Even after giving many of these away, we ended up with 1.5 bushels in our basement. They store well and we ate them right through February and into March. The roasted seeds became a family favorite.

These are a few of the "purple top white globe" variety turnips I grew. They were delicious and I was pulling turnips almost up until christmas. What a wonderful fall crop. This year I plan to plant a whole lot more.

Fall Garden Dinners

The fall garden is looking great!  Last week we had stuffed cabbage.  This is where you hollow out the cabbage and stuff it with a mixture of meat, rice and the grated cabbage heart.  It was delicious.   This cabbage variety is called “Golden Acre Cabbage” and I planted it on June 30.  This was about 70 days to maturity and included a long hot dry spell in August. This weekend (9-19-2010) we picked the first fall beans.  These were a mix of pole beans and bush beans.  They are currently heavily-laden with beans and blossoms but only a handful or so were ready to pick.  We combined the handful of beans with a head of chinese cabbage, or Michihili, and made a delicious light stir fry of onion, tofu, chinese cabbage and green beans.  Delicious and healthy.  The beans are “Blue Lake Bush Beans”  and “Ferry Morse Kentucky Pole Beans” both were planted around July 15 so about 55 days from planting to harvest.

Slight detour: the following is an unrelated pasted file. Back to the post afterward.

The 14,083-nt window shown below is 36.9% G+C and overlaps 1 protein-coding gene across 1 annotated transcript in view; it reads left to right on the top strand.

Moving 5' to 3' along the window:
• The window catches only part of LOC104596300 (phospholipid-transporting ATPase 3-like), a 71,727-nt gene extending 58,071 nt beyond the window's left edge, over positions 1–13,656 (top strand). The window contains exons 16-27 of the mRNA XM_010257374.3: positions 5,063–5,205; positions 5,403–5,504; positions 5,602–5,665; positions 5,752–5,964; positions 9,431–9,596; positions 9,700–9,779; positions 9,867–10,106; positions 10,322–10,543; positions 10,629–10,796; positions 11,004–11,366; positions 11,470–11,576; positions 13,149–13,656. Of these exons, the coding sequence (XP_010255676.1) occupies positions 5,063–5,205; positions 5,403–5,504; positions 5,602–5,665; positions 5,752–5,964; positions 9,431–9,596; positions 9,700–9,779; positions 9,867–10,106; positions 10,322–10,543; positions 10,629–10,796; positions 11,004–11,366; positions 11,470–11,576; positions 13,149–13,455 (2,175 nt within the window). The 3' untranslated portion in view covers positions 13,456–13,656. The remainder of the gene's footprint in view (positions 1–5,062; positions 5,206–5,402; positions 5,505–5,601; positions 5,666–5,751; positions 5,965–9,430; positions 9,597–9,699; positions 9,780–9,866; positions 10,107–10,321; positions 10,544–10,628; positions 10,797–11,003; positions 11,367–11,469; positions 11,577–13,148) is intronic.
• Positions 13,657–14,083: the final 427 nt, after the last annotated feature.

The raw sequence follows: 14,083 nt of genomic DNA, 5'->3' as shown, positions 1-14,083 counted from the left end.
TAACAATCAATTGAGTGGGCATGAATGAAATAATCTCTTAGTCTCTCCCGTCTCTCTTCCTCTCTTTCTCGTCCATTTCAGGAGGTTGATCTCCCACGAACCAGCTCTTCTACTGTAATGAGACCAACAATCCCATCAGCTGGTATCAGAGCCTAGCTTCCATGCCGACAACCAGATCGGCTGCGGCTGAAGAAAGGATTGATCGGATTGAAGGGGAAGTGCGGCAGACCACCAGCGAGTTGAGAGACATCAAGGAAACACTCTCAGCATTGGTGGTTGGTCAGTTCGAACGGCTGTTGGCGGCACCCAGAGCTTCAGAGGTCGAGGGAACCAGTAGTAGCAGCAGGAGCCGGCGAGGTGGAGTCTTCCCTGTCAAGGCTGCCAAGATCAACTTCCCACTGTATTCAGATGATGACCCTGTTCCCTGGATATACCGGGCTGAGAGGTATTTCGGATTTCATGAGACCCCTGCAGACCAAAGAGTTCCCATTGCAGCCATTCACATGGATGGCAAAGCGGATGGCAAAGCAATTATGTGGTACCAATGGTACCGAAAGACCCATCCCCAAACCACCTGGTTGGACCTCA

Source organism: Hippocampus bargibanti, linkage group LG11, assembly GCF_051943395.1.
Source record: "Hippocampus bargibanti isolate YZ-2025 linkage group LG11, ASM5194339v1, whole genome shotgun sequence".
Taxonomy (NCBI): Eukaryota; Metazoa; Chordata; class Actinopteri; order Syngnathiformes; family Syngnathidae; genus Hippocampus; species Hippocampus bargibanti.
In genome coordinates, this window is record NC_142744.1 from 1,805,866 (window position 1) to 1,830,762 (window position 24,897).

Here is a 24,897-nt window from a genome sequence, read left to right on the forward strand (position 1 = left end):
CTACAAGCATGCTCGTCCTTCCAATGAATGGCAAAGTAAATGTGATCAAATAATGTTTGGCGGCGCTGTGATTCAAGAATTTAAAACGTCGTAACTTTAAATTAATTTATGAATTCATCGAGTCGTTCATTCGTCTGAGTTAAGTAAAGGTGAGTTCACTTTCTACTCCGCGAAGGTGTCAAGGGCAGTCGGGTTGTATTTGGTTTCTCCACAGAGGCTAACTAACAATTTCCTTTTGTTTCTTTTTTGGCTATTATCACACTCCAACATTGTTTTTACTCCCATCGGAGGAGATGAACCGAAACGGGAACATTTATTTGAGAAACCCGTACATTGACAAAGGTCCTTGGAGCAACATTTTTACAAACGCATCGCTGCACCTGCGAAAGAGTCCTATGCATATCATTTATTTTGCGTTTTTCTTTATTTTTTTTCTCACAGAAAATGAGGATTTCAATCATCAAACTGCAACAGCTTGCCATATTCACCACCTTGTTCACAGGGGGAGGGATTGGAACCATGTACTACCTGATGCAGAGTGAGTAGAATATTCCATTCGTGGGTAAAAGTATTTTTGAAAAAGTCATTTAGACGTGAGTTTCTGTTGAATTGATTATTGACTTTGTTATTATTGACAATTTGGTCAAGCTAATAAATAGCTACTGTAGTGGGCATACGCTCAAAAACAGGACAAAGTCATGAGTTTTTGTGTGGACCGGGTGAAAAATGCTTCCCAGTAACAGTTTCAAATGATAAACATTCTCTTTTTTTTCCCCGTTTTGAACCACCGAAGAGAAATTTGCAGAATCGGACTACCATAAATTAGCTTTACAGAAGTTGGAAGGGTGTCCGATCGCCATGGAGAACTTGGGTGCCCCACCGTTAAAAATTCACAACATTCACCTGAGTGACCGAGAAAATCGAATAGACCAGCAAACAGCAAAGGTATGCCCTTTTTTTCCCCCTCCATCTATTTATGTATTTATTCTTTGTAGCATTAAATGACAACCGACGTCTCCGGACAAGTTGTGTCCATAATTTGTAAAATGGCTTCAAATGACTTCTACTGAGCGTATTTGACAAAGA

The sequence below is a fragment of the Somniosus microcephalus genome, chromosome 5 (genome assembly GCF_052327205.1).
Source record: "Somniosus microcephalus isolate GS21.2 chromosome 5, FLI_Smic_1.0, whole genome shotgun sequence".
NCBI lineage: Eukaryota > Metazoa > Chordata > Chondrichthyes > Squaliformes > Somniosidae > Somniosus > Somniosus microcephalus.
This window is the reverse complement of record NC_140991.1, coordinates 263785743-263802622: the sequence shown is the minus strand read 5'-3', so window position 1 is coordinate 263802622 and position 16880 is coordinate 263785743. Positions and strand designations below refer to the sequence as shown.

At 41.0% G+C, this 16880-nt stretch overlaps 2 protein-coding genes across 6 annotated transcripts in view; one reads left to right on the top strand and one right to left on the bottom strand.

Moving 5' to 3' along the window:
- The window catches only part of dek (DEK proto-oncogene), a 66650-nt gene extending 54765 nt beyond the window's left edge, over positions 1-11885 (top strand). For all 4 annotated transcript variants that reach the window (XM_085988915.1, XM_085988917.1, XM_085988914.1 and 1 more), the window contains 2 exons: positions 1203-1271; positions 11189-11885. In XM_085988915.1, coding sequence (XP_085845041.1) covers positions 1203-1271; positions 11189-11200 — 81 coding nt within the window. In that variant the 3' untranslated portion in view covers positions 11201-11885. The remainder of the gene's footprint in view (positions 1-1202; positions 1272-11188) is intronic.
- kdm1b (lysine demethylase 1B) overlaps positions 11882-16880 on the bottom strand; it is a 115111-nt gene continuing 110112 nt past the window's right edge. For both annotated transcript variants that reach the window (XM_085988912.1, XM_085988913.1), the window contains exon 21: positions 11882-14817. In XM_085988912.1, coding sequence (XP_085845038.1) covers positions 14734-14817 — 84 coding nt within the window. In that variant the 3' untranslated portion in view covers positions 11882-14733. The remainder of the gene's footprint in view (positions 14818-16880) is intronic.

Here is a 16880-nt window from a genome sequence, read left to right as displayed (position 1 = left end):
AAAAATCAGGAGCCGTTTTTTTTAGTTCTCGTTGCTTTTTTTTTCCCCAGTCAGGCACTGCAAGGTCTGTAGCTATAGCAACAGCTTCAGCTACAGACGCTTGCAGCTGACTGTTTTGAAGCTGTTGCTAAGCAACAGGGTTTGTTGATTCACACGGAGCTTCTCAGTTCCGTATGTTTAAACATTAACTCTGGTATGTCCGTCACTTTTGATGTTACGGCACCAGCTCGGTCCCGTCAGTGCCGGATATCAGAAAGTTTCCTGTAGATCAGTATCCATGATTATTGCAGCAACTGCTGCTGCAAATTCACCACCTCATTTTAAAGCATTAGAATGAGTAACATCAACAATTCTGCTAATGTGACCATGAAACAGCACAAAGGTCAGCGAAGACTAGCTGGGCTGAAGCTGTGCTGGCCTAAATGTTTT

Cabbage and grated cabbage heart for making “Stuffed Whole Cabbage”


Finished product, includes stuffed heart surrounded by stuffed cabbage leaves


Stir fried chinese cabbage, beans and tofu. Delicious light summer dining.


Chinese cabbage and green beans fresh from the garden.